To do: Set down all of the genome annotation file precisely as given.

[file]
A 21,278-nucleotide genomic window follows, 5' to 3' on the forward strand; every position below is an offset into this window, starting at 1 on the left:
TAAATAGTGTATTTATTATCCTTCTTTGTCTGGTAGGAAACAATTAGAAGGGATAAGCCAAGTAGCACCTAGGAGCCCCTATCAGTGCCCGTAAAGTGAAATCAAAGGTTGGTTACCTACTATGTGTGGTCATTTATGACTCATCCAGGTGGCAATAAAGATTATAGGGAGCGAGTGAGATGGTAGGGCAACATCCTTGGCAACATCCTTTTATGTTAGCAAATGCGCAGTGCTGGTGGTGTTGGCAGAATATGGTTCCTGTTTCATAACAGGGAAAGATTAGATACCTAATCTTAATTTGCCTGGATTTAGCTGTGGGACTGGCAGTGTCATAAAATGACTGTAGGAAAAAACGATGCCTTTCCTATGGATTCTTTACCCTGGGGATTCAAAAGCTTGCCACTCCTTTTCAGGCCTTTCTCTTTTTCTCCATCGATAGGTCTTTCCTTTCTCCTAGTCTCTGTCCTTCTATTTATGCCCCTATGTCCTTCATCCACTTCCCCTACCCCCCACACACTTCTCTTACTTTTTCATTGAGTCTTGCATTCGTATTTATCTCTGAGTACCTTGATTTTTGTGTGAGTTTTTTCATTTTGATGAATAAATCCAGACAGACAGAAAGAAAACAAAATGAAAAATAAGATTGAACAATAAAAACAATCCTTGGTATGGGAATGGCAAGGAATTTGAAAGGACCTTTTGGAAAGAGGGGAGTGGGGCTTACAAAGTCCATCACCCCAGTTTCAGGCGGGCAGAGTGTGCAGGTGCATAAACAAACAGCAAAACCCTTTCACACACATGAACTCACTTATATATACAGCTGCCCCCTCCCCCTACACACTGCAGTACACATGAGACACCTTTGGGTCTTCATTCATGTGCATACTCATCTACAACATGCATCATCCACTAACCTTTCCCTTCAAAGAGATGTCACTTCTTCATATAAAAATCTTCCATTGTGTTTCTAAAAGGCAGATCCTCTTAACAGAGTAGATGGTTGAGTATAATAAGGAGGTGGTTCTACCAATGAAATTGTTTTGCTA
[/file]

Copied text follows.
A 21,278-nucleotide genomic window follows, 5' to 3' on the forward strand; every position below is an offset into this window, starting at 1 on the left:
TAAATAGTGTATTTATTATCCTTCTTTGTCTGGTAGGAAACAATTAGAAGGGATAAGCCAAGTAGCACCTAGGAGCCCCTATCAGTGCCCGTAAAGTGAAATCAAAGGTTGGTTACCTACTATGTGTGGTCATTTATGACTCATCCAGGTGGCAATAAAGATTATAGGGAGCGAGTGAGATGGTAGGGCAACATCCTTGGCAACATCCTTTTATGTTAGCAAATGCGCAGTGCTGGTGGTGTTGGCAGAATATGGTTCCTGTTTCATAACAGGGAAAGATTAGATACCTAATCTTAATTTGCCTGGATTTAGCTGTGGGACTGGCAGTGTCATAAAATGACTGTAGGAAAAAACGATGCCTTTCCTATGGATTCTTTACCCTGGGGATTCAAAAGCTTGCCACTCCTTTTCAGGCCTTTCTCTTTTTCTCCATCGATAGGTCTTTCCTTTCTCCTAGTCTCTGTCCTTCTATTTATGCCCCTATGTCCTTCATCCACTTCCCCTACCCCCCACACACTTCTCTTACTTTTTCATTGAGTCTTGCATTCGTATTTATCTCTGAGTACCTTGATTTTTGTGTGAGTTTTTTCATTTTGATGAATAAATCCAGACAGACAGAAAGAAAACAAAATGAAAAATAAGATTGAACAATAAAAACAATCCTTGGTATGGGAATGGCAAGGAATTTGAAAGGACCTTTTGGAAAGAGGGGAGTGGGGCTTACAAAGTCCATCACCCCAGTTTCAGGCGGGCAGAGTGTGCAGGTGCATAAACAAACAGCAAAACCCTTTCACACACATGAACTCACTTATATATACAGCTGCCCCCTCCCCCTACACACTGCAGTACACATGAGACACCTTTGGGTCTTCATTCATGTGCATACTCATCTACAACATGCATCATCCACTAACCTTTCCCTTCAAAGAGATGTCACTTCTTCATATAAAAATCTTCCATTGTGTTTCTAAAAGGCAGATCCTCTTAACAGAGTAGATGGTTGAGTATAATAAGGAGGTGGTTCTACCAATGAAATTGTTTTGCTA